West Weare is the best location on Isle of Portland for fossil hunting. While most of the island consists of Portland Stone, this location is Kimmeridge Clay. Most of this clay on the Isle of Portland is covered, but, here, it can be found slipped between the debris of the quarry.
♦ Fortuneswell is the capital of the Isle of Portland and the cliff at West Weare (West Cliff) runs just to the southwest of the town. Parking can be found to the west of the town, not far from the local school.
♦ There is a one-way system on the Island, so you will need to go through the town, up the hill and back around onto the main road towards Chiswell, where you can park and get access to West Cliff.
♦ Parking is free on the Isle of Portland (with the exception on the privately owned car park at Portland Bill). From the car park, walk south and then along the promenade to the end, where you will find some steps onto the beach.
♦ Ref: 50.55860°N, 2.44845°W
FIND FREQUENCY: ♦♦♦ – Fossils at West Weare are fairly common. You are likely to find many brachiopods and bivalves, but complete ammonites are hard to find. However, plenty of broken ammonites can be seen. Ammonites can also be found in nodules.
CHILDREN: ♦♦ – This site is not suitable for children, as there are too many rocks along the foreshore, which makes walking difficult. In fact, is not easy going.
ACCESS: ♦♦♦ – Accessibility to West Weare is fairly good, although it can be hard to find, due to the one-way systems.
TYPE: – Fossils are found between the rocks and boulders, where the Kimmeridge Clay has slipped.
There are no collecting restrictions on the Isle of Portland, but sensible collecting is important for all locations.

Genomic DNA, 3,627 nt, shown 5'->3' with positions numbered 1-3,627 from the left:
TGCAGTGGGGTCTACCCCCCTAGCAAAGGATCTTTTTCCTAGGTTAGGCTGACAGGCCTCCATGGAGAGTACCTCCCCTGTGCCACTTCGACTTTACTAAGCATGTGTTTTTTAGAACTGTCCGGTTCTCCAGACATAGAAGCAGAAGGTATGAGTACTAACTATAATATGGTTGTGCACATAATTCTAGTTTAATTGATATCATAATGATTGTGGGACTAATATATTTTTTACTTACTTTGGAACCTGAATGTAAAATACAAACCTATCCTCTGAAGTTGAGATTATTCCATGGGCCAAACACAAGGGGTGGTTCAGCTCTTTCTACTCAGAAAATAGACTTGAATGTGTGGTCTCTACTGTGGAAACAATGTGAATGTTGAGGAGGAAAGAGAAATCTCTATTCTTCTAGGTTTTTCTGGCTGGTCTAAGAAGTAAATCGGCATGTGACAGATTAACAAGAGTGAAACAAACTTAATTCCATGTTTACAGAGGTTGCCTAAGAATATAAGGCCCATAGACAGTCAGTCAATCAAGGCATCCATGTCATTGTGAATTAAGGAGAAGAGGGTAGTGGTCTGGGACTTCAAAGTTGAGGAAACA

At West Cliff, fossils can be found in the slipped Kimmeridge Clay. Ammonites, bivalves and brachiopods are the most common finds here. Ammonite fragments can be found along the foreshore, but it is much harder to find complete ammonites. However, nodules do contain complete specimens, but these are not common.
The most common finds are tiny brachiopods, which can be found in a single layer of rock. Molluscs, such as bivalves, can also be found, together with ammonites, such as Virgatopavlovia fittoni and Progalbanites, which can be found in the Upper Black Nore Beds. These are the darker boulders that can be seen here.
In particular, search the areas around the clay, but also try spitting the darker rocks and any nodules you see within the Kimmeridge Clay.
The cliffs at West Weare cliffs allows access to a good section in the Portland Sand Formation of the Portland Group.
This entails negotiating a very difficult stretch of coast and some scrambling up the lower and less steep part of the lower cliffs, which are less steep. The base of the succession is consists of the grey Kimmeridge Clay Formation, which has yielded ammonites.
The Portland Sand succession is
- West Weare Sandstone (hard brown dolomites)
- Cast Beds (soft dolomitic silts with harder nodules with bivalves)
- Exogyra Beds (dolomitic, clayey silts with Nanogyra)
- Upper Black Nore Bed (silty clays with dolomites)
- Black Nore Sandstone (dolomitic sandstone)
- Above lies the Portland Clay and Cherty Member
The cliff here would have been at least 12 m higher; the overlying Freestone Member and Lulworth Formation having been quarried away.
The Kimmeridge Clay at West Weare is much covered in the quarry overburden. In bygone years, the ‘weares’ were common sheep grazing land until they passed into private ownership and then the quarry overburden and waste was simply dumped on them, by tipping over the edge of the cliffs. The Kimmeridge Clay is not as fossiliferous as at other parts of the Dorset coast but a good variety of bivalves and gastropods, with reptile bones of plesiosaurs, ichthyosaurs and pliosaurs turning up with some frequency.
Common sense when collecting at all locations should be used and prior knowledge of tide times is essential. At West Weare, the rocks can be very dangerous. You will need to clamber over these and the Kimmeridge Clay that can be found slipped between these rocks makes them potentially very slippery.
Most of the fossils at West Weare are found by searching in the clay. Fossils are usually found just waiting to be picked up. However, ammonites can also be found in nodules and, for these, you will need the right tools – a hammer and chisel, together with safety goggles.
This site is an SSSI and forms part of the UNESCO World Heritage Jurassic Coast. This means you can visit the site, but hammering the bedrock is not permitted. For full information about the reasons for the status of the site and restrictions please download the PDF from Natural England – SSSI Information – Portland